Friday, September 19, 2014
Project-based learning benefits students By Jessie Wagoner
“We had developed a pretty comfortable expectation that was going to be something that happened,” Kirk said. “To be perfectly honest, the district is committed to us for the educational piece, not for the financial piece. There is no argument; we are more expensive than a traditional school setting. So there has to be a conscious decision that the benefit outweighs the cost.”
The legislative post-audit looks solely at the financial matters of the district. The audit identifies ways to reduce expenditures.
However, the district maintains it is important to look at the whole picture when making decisions related to education. The quality of learning and the different style of learning offered at Turning Point Academy is valuable to the students, parents and the district. The district is engaged in efforts to raise awareness about the services offered at Turning Point in an effort to increase enrollment.
“There will be a conscious effort to help parents be more aware of exactly what services their children can receive there,” Davidson said. “We want kids to know what their options are so they can make the right choice for them. Our district is committed to doing everything we can to continue having an option for those students because we think it is important for there to be a whole continuum of services for kids.”
Project-based learning is a staple at Turning Point. For students, project-based learning provides the opportunity to collaborate with others, research, be active learners and hone their public speaking skills.
“Education is probably going more toward how we teach students here than how a traditional system does,” Kirk said. “The most significant difference is we are able to do it easier here because we don’t have such large numbers.”
In a project-based learning environment, the teacher will give a big picture or umbrella of what the class will be talking about, then give a target and timeline for where the class will be going. The teacher then asks the children an overarching question.
Teachers won’t tell the students how to answer the question, but will instead give them a rubric explaining how the students should demonstrate their knowledge. Most frequently this requires working in groups of two to three students and making a presentation to the class. There is collaboration, participation and research while the teacher takes on a role of facilitator.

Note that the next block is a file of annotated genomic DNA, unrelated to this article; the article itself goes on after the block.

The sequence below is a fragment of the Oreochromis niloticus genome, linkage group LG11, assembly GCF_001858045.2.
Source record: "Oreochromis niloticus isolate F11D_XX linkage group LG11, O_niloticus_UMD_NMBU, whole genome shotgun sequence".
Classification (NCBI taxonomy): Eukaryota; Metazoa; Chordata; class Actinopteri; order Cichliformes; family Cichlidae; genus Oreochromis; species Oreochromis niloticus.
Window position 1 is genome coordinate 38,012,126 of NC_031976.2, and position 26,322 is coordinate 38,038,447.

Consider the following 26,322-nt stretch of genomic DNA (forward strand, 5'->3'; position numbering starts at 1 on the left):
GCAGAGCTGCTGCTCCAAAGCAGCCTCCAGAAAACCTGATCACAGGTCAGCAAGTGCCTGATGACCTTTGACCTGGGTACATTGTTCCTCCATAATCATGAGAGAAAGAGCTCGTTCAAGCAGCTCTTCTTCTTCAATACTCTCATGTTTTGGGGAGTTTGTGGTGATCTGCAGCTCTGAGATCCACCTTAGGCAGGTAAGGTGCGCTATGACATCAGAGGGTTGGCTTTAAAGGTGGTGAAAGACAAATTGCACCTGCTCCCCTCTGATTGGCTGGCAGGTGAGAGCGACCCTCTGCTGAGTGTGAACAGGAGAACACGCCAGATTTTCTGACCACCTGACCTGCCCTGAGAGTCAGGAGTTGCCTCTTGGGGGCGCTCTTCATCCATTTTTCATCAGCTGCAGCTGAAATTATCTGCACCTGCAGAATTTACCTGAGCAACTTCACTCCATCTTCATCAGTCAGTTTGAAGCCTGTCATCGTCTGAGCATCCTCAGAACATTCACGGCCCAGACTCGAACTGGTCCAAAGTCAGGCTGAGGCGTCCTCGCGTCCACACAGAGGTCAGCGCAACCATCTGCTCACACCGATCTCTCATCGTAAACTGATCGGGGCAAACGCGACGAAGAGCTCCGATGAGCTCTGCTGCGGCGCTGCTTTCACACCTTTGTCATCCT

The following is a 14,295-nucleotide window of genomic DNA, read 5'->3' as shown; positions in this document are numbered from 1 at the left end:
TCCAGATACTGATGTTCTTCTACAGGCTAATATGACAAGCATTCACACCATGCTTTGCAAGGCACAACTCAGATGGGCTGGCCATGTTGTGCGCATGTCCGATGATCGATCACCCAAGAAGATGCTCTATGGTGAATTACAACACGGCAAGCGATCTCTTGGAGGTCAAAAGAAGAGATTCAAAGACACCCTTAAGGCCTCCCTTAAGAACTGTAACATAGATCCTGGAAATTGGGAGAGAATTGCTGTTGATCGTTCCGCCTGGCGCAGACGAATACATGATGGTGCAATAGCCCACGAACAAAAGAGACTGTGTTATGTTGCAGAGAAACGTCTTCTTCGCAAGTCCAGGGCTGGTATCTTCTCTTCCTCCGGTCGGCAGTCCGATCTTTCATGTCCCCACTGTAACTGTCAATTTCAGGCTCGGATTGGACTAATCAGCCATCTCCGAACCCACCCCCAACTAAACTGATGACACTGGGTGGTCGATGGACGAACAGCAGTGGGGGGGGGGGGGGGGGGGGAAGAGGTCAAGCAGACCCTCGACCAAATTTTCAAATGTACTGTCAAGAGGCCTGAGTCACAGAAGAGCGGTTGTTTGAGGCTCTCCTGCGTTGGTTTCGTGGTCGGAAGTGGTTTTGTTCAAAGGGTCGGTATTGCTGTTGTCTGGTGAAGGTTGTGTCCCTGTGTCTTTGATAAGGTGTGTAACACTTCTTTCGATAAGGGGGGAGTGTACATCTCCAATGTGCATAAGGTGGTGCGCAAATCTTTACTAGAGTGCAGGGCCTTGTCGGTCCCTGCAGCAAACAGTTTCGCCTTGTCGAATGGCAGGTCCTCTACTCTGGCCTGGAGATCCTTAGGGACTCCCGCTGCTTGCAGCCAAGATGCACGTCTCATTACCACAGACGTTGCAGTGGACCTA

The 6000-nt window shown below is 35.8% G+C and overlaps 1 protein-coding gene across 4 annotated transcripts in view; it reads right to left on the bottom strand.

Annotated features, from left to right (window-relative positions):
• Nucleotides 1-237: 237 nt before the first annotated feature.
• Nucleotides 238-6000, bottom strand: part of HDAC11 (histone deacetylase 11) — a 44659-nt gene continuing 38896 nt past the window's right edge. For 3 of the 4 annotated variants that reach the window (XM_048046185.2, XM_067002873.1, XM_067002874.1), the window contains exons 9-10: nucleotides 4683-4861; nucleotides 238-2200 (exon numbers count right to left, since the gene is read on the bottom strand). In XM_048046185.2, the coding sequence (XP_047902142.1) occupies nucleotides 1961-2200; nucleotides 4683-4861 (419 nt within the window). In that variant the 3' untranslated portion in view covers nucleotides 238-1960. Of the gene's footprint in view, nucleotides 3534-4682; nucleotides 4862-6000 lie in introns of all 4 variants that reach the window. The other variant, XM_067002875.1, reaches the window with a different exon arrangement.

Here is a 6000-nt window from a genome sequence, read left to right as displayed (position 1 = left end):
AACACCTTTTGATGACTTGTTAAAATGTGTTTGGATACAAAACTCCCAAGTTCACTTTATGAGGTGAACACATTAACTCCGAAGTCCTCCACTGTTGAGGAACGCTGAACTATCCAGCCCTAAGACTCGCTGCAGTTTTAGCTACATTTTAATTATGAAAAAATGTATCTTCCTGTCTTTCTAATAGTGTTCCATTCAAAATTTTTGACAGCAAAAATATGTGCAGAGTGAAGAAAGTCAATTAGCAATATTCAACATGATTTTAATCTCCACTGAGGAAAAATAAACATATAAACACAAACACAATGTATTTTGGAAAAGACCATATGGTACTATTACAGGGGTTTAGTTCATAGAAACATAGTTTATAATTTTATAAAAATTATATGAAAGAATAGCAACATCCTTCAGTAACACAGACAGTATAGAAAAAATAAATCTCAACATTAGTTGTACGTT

The learning is hands-on. One group may design an invention, while another group may develop a computer program to demonstrate their learning. The rubric is the same for every student, but the student takes ownership of the learning.
“Our focus at Turning Point is creating learners that are capable of learning themselves,” Kirk said. “We don’t want to just give the kids knowledge — we want the kids to chase the knowledge and find it. We want to create thirsty learners.”
One feature at Turning Point is the way classes are combined. Kindergarten through fourth grade students are in a group, fifth through eighth are another group and high school students are placed together.
Shalla and Robert Bennett’s daughters have been attending Turning Point for several years. This year, Emeil is in third grade and Elleana is in fifth grade. The family said they have enjoyed the learning experiences offered at Turning Point. Small class sizes, project-based learning and the combined class grades are highlights for them.
“I like Turning Point because it is more individual,” Elleana Bennett said. “Last year I was in ninth grade math and seventh grade reading, so I didn’t have to just stay on fourth grade things.”
One benefit of the class setup Shalla Bennett has noticed is that it allows for consistency. Instead of changing teachers each year, her daughters have been able to have the same teacher for multiple years.
“I’m not very good with change,” said Emeil Bennett. “So I like having the same class and the same teacher each year.”
Having the same teacher has helped increase learning for Emeil Bennett by providing her with the stability that meets her needs.
“That stability allows her to immediately start learning,” Shalla Bennett said. “Otherwise it takes her a good couple months just to get settled into the environment.”
Learning at their own pace and working with other students is another plus for the family. Older students serve as mentors for younger students.
“There is an expectation that if you are a student that has mastered this skill, then you should help your peers,” said Shalla Bennett. “Sometimes kids learn better from other kids. So they can help one another.”
Students at Turning Point are eligible to participate in athletic activities offered through Emporia Middle School and Emporia High School. As the Bennett girls get older, they are looking forward to taking part in several different sports.
In light of the audit findings, Davidson and the USD 253 board will continue studying and evaluating recommendations of the audit. The district is committed to meeting student needs while also being fiscally responsible.
“We have already begun a study,” Davidson said. “And I think we will continue to look at it to make sure that we are doing the best that we can, being as effective as we possible can for those student services.”
For more information about Turning Point Academy or enrollment questions, call at 341-2455.